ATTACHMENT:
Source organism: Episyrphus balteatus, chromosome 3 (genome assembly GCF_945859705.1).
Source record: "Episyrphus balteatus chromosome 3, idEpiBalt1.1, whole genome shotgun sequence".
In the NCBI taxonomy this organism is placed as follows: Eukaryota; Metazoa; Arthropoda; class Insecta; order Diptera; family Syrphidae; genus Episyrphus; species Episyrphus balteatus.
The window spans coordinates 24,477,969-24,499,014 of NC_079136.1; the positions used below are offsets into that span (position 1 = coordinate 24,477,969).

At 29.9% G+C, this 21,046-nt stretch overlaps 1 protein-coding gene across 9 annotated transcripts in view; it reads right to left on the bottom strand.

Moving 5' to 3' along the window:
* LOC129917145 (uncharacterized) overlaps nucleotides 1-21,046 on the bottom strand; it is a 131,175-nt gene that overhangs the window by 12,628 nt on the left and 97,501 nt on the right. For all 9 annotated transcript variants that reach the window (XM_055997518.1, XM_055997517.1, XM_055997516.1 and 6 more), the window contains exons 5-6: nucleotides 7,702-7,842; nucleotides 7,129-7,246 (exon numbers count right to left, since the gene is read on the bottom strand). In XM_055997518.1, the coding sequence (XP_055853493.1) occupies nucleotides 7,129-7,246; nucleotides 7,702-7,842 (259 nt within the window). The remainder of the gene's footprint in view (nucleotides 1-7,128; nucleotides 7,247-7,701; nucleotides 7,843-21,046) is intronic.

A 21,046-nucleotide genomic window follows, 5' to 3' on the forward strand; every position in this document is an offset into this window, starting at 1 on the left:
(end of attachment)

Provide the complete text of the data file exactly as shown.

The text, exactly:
Source organism: Episyrphus balteatus, chromosome 3 (genome assembly GCF_945859705.1).
Source record: "Episyrphus balteatus chromosome 3, idEpiBalt1.1, whole genome shotgun sequence".
In the NCBI taxonomy this organism is placed as follows: Eukaryota; Metazoa; Arthropoda; class Insecta; order Diptera; family Syrphidae; genus Episyrphus; species Episyrphus balteatus.
The window spans coordinates 24,477,969-24,499,014 of NC_079136.1; the positions used below are offsets into that span (position 1 = coordinate 24,477,969).

At 29.9% G+C, this 21,046-nt stretch overlaps 1 protein-coding gene across 9 annotated transcripts in view; it reads right to left on the bottom strand.

Moving 5' to 3' along the window:
* LOC129917145 (uncharacterized) overlaps nucleotides 1-21,046 on the bottom strand; it is a 131,175-nt gene that overhangs the window by 12,628 nt on the left and 97,501 nt on the right. For all 9 annotated transcript variants that reach the window (XM_055997518.1, XM_055997517.1, XM_055997516.1 and 6 more), the window contains exons 5-6: nucleotides 7,702-7,842; nucleotides 7,129-7,246 (exon numbers count right to left, since the gene is read on the bottom strand). In XM_055997518.1, the coding sequence (XP_055853493.1) occupies nucleotides 7,129-7,246; nucleotides 7,702-7,842 (259 nt within the window). The remainder of the gene's footprint in view (nucleotides 1-7,128; nucleotides 7,247-7,701; nucleotides 7,843-21,046) is intronic.

A 21,046-nucleotide genomic window follows, 5' to 3' on the forward strand; every position in this document is an offset into this window, starting at 1 on the left: